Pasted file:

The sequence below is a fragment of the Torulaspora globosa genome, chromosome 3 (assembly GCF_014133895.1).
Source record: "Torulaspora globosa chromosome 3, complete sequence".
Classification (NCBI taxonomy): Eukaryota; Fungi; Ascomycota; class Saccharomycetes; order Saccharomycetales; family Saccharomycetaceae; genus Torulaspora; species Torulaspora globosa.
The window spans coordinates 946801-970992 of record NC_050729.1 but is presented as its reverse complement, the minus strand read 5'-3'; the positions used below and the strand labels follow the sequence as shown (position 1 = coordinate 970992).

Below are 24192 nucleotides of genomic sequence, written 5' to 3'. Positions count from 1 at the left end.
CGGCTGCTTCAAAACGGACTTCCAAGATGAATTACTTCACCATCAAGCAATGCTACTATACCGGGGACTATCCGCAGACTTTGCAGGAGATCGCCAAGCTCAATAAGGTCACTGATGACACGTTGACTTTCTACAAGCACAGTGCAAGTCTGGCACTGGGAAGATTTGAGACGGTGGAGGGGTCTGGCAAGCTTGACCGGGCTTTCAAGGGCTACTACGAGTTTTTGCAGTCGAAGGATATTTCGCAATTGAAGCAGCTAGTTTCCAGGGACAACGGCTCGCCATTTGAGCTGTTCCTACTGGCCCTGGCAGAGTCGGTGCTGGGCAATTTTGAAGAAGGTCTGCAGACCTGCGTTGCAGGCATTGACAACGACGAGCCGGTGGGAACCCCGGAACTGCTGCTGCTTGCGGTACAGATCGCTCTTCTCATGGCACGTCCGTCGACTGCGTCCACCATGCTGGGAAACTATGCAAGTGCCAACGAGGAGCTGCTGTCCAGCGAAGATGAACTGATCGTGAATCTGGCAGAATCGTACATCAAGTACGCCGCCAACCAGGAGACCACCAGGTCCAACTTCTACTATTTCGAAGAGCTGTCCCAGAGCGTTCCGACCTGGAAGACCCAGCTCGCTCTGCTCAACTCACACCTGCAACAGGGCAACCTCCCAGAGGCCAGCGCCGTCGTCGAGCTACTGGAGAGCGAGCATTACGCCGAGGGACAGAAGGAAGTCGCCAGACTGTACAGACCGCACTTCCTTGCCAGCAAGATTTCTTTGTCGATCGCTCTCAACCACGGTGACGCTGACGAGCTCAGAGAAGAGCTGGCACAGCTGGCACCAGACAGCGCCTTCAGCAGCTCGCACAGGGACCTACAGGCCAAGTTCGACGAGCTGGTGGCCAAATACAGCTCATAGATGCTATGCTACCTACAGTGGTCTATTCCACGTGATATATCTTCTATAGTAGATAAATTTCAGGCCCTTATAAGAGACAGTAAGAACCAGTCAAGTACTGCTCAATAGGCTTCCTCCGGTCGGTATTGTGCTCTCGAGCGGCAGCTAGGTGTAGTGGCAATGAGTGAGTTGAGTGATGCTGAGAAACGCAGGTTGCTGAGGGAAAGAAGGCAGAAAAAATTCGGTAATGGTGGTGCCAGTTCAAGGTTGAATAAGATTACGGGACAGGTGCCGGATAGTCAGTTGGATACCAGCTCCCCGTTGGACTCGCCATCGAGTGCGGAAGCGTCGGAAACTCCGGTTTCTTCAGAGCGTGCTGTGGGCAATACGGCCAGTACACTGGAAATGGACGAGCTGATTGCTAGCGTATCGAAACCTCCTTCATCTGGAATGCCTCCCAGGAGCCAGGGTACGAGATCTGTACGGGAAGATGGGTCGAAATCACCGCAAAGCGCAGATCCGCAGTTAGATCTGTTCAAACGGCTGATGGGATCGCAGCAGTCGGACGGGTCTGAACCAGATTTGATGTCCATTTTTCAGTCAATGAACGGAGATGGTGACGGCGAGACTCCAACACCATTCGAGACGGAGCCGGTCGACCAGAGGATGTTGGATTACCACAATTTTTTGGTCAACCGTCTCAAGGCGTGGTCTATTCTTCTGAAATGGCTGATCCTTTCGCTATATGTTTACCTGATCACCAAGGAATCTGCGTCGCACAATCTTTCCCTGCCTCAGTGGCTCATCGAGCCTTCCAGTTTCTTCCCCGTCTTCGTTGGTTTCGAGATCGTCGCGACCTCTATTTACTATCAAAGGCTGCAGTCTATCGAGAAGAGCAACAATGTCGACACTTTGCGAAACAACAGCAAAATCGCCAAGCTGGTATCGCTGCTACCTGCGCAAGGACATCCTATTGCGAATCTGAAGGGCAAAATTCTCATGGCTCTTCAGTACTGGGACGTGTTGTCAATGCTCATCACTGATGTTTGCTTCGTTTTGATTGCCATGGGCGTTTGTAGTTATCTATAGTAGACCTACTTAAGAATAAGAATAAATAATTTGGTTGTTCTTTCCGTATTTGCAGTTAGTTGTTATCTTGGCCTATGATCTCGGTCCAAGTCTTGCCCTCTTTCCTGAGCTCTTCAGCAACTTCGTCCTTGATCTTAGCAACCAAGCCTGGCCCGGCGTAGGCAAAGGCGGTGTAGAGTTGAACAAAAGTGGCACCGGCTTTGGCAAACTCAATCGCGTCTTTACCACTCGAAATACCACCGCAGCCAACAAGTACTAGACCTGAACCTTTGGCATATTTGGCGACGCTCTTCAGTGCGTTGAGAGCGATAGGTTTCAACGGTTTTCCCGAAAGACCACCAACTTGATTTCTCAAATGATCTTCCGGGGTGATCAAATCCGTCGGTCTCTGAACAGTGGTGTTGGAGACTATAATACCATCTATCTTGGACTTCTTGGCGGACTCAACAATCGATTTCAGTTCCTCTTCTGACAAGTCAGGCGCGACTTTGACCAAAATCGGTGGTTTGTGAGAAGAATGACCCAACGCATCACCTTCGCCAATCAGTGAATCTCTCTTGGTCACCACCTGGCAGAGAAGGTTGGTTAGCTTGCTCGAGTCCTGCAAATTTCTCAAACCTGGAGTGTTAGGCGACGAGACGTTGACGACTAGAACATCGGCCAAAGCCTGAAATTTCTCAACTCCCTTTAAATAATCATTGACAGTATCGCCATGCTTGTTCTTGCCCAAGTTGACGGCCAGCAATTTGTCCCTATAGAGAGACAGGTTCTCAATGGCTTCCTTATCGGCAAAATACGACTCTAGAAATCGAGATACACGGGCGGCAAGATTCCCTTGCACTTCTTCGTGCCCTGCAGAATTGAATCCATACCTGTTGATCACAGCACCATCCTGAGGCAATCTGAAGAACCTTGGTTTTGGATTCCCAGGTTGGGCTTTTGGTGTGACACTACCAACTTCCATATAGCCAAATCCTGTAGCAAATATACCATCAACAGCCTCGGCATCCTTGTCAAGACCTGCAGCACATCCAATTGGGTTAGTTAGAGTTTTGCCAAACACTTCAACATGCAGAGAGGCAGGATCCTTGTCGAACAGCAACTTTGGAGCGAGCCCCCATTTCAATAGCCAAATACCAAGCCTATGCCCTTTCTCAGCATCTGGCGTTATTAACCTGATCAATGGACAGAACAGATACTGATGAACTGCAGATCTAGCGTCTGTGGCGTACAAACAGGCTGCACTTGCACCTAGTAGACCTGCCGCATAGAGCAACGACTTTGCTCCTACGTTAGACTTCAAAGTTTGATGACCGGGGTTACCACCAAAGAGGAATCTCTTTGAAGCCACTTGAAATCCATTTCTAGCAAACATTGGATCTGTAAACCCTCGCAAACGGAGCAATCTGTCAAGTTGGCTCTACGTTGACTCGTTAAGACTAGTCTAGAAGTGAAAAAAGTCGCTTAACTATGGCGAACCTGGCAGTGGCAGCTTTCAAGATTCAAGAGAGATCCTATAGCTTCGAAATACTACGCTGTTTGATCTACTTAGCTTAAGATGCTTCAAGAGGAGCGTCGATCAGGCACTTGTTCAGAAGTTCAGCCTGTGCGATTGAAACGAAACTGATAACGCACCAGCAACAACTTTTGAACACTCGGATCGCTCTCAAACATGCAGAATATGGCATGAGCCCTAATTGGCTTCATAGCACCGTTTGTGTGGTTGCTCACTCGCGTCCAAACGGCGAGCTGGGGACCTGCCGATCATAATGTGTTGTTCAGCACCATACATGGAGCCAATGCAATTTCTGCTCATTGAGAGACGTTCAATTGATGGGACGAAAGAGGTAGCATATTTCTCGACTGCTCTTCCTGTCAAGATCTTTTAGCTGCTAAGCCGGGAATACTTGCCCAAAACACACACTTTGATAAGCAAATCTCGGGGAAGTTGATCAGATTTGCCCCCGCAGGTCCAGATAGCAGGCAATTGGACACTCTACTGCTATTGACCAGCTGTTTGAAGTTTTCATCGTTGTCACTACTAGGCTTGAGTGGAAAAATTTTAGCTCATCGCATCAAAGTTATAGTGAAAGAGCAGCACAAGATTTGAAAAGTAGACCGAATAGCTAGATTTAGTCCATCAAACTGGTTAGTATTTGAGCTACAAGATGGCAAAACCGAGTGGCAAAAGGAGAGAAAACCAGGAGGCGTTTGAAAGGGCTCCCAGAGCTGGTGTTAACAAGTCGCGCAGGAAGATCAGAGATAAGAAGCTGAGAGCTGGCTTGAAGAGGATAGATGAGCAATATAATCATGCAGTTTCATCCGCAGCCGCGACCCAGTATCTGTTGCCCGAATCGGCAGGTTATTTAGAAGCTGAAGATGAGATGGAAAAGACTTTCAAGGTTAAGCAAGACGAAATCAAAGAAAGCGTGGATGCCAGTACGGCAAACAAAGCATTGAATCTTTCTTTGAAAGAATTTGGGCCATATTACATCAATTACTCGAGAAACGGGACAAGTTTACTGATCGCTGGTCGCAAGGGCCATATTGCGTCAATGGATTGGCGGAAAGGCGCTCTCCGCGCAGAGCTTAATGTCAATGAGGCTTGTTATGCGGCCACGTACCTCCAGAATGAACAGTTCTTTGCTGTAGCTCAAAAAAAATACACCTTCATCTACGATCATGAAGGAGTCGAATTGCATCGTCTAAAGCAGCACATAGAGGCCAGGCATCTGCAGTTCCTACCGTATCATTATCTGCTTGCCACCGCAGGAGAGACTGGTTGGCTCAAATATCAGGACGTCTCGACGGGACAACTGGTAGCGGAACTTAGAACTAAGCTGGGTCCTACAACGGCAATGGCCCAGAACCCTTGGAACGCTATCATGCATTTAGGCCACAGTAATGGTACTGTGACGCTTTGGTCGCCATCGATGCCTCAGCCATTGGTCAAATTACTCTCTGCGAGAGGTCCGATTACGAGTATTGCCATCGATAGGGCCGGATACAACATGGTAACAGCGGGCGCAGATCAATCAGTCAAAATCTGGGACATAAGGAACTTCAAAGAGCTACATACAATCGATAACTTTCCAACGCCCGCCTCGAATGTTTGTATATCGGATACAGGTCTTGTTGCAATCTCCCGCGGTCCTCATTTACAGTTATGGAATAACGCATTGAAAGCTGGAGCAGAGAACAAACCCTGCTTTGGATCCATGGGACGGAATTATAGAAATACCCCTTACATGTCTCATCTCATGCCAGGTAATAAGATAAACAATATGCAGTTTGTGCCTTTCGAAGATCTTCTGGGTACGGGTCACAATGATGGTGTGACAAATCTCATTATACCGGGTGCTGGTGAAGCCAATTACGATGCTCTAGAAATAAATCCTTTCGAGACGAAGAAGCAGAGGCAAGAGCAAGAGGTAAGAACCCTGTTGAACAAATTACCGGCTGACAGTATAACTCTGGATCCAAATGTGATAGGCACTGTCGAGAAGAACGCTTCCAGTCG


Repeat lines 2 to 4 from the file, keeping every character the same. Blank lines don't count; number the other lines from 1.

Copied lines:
Source record: "Torulaspora globosa chromosome 3, complete sequence".
Classification (NCBI taxonomy): Eukaryota; Fungi; Ascomycota; class Saccharomycetes; order Saccharomycetales; family Saccharomycetaceae; genus Torulaspora; species Torulaspora globosa.
The window spans coordinates 946801-970992 of record NC_050729.1 but is presented as its reverse complement, the minus strand read 5'-3'; the positions used below and the strand labels follow the sequence as shown (position 1 = coordinate 970992).